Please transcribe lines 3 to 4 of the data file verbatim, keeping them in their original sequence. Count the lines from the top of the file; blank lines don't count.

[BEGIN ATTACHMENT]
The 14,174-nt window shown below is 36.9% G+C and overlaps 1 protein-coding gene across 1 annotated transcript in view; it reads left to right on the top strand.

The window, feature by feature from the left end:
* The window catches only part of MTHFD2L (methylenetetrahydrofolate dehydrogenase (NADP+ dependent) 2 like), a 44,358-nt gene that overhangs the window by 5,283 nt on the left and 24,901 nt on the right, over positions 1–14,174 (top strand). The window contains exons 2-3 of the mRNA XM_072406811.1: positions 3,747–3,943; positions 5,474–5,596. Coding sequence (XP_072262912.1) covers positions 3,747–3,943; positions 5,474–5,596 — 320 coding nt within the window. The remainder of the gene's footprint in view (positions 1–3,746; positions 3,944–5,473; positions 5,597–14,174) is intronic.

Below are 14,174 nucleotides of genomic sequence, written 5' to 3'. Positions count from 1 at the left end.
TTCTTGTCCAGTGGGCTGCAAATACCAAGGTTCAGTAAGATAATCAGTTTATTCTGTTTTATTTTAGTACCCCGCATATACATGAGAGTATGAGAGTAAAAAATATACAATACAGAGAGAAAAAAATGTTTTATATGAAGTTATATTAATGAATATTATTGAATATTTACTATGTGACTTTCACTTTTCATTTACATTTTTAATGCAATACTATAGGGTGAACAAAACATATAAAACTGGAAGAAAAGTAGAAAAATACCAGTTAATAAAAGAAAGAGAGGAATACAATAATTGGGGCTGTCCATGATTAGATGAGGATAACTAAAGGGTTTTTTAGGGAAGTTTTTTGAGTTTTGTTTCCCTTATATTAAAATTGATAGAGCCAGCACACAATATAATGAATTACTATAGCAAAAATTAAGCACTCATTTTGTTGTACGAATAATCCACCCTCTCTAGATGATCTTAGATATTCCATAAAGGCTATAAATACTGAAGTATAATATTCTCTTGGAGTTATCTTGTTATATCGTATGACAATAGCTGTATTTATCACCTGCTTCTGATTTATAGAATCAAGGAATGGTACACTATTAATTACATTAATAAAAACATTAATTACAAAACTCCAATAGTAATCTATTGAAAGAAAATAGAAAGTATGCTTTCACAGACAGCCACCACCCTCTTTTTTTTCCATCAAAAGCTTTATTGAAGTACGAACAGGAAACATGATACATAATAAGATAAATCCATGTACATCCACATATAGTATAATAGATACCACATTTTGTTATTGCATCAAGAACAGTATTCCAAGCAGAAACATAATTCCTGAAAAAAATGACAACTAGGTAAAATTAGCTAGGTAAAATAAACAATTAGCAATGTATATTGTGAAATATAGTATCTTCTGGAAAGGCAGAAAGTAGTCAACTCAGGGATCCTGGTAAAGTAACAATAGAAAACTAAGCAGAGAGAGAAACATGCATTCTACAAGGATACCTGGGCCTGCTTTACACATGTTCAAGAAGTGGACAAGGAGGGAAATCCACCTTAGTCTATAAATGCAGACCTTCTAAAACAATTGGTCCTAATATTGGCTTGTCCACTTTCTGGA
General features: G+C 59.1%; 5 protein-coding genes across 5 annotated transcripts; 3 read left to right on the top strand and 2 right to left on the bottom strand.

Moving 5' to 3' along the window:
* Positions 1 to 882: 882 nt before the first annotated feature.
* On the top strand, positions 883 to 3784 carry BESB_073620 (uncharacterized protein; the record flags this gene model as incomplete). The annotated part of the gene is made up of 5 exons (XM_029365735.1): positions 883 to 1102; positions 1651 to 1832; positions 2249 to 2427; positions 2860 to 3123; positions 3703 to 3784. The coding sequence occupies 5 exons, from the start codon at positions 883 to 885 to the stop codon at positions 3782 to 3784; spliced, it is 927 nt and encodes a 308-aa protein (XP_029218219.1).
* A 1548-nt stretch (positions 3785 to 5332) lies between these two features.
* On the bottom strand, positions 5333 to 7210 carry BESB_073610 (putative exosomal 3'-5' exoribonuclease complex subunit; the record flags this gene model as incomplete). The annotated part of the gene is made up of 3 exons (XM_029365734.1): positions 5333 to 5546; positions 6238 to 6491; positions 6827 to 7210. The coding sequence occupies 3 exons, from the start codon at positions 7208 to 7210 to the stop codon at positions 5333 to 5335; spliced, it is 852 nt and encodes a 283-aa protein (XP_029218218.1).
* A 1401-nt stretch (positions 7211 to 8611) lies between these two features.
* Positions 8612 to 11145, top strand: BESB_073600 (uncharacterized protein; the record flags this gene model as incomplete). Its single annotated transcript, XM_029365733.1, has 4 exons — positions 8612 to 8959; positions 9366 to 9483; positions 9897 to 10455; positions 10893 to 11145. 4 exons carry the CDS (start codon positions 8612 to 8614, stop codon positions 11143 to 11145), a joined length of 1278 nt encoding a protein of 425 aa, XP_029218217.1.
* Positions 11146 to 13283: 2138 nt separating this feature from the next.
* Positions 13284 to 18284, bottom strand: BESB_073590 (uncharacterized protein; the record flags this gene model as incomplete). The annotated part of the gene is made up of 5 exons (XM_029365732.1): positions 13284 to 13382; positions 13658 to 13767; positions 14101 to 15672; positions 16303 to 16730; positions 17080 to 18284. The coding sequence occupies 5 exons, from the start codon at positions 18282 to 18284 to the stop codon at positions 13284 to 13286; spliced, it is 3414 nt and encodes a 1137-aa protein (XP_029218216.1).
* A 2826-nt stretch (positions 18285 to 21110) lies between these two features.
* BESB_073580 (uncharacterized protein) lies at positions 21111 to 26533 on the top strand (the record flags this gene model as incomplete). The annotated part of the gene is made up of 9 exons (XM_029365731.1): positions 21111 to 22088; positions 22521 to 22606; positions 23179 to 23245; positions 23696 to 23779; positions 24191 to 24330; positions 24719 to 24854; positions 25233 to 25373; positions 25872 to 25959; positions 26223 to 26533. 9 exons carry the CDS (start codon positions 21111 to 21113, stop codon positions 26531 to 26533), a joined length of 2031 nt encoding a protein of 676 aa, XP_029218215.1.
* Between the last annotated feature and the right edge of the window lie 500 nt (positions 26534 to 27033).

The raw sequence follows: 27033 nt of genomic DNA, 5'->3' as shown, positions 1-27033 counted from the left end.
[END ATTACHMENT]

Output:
* The window catches only part of MTHFD2L (methylenetetrahydrofolate dehydrogenase (NADP+ dependent) 2 like), a 44,358-nt gene that overhangs the window by 5,283 nt on the left and 24,901 nt on the right, over positions 1–14,174 (top strand). The window contains exons 2-3 of the mRNA XM_072406811.1: positions 3,747–3,943; positions 5,474–5,596. Coding sequence (XP_072262912.1) covers positions 3,747–3,943; positions 5,474–5,596 — 320 coding nt within the window. The remainder of the gene's footprint in view (positions 1–3,746; positions 3,944–5,473; positions 5,597–14,174) is intronic.

Below are 14,174 nucleotides of genomic sequence, written 5' to 3'. Positions count from 1 at the left end.